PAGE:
We've dug up treasure troves of information on past civilizations that ate copious amounts of resistant starch. RS was with humanity from its very beginnings and stayed with him as he migrated to all corners of the earth. RS in antiquity was eaten in the forms of RS1 (in seeds mainly), RS2 (raw resistant starches), and RS3 (cooked and cooled resistant starches). From evidence left behind in petrified poop (coprolites), it was obvious our ancestors ate lots of plant seeds. From the foods available to our earliest human ancestors and evidence left behind on their tools, teeth, and bones, it was clear they ate raw starches from underground sources (yams, tiger nuts, etc…) and seeds/grains for at least one million years. And once humans began cooking, they ate RS3 from cooked and cooled starches. Humans have been using controlled fire since big brains evolved. Archaeological evidence shows sustained use of fire and heat in Europe by Neanderthals nearly 400,000 years ago—both for unlocking energy in food, as well as sophisticated heating of tar to make arrows and other weapons. From 50,000 year old evidence left behind on their tools and teeth, Neanderthals consumed starch and likely roasted their tubers and roots.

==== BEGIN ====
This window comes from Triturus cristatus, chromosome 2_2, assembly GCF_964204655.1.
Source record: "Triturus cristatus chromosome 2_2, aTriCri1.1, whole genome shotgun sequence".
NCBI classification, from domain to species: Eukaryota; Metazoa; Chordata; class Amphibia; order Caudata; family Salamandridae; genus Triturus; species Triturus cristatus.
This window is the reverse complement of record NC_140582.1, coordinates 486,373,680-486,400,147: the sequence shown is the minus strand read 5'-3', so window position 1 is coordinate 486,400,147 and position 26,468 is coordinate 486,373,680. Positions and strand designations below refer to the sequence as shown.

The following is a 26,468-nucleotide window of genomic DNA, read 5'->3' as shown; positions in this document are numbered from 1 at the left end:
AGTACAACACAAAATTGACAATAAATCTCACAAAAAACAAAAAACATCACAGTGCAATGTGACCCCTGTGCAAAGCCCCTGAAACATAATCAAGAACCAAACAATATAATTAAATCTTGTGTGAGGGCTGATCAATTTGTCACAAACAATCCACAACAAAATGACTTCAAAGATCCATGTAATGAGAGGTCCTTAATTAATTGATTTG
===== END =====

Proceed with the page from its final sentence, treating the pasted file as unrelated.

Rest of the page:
RS sources are special feasts for our microbiota, but they were never available as an isolated fiber. Sedge tubers, rhizomes and bulbs of littoral plants, roots, wild carrots, and tiger nuts were likely consumed whole—fibrous skin and all—either raw or cooked. In nature, there seems to be a matrix of fermentable plant fibers all in one package. The highest concentrations being RS, which we consider a foundational fuel, for both its ubiquitous availability and exuberant effects on the microbiota:
- Resistant Starch (RS) - the most common storage carbohydrate of plants. Found in tubers, roots, yams, green bananas, green plantains, legumes, lentils, peas, nuts, carrots, sedge nutlets, rice, maize, grains.
- Oligosaccharides (inulin, FOS, GOS, XOS) - the second most common storage carbohydrate of plants (chicory, onion, leek, dandelion, endive, asparagus, green bananas, legumes, lentils, oats, rice bran, maize, grains, fermented grains).
- Non-Starch Polysaccharides (NSP) - some are structural and some not